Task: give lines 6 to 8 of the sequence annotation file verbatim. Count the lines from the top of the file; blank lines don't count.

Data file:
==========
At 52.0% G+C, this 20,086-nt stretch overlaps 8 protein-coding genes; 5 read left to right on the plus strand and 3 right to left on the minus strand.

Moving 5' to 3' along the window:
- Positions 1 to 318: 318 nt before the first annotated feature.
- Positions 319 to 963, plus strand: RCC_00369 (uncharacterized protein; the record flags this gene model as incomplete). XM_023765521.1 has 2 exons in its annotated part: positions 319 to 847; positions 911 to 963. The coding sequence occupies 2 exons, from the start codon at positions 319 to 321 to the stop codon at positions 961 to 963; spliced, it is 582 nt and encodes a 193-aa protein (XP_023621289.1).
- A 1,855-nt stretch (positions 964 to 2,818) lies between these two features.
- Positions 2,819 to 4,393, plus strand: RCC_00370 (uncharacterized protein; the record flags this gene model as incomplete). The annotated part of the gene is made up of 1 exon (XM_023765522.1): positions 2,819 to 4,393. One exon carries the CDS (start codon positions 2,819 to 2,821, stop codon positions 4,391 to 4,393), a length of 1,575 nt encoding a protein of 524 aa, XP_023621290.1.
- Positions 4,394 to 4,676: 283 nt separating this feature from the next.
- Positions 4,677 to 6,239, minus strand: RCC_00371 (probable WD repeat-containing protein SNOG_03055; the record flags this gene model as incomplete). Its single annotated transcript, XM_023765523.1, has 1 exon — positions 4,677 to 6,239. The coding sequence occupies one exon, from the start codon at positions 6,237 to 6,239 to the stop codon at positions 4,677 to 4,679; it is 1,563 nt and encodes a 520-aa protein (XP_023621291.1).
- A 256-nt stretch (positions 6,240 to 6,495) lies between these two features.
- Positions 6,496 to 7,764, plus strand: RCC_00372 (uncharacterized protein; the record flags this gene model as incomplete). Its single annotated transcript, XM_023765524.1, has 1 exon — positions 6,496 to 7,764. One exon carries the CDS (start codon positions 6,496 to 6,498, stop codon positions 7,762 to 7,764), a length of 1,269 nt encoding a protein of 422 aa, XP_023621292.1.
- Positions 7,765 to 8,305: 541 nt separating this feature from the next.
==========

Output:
- Positions 2,819 to 4,393, plus strand: RCC_00370 (uncharacterized protein; the record flags this gene model as incomplete). The annotated part of the gene is made up of 1 exon (XM_023765522.1): positions 2,819 to 4,393. One exon carries the CDS (start codon positions 2,819 to 2,821, stop codon positions 4,391 to 4,393), a length of 1,575 nt encoding a protein of 524 aa, XP_023621290.1.
- Positions 4,394 to 4,676: 283 nt separating this feature from the next.
- Positions 4,677 to 6,239, minus strand: RCC_00371 (probable WD repeat-containing protein SNOG_03055; the record flags this gene model as incomplete). Its single annotated transcript, XM_023765523.1, has 1 exon — positions 4,677 to 6,239. The coding sequence occupies one exon, from the start codon at positions 6,237 to 6,239 to the stop codon at positions 4,677 to 4,679; it is 1,563 nt and encodes a 520-aa protein (XP_023621291.1).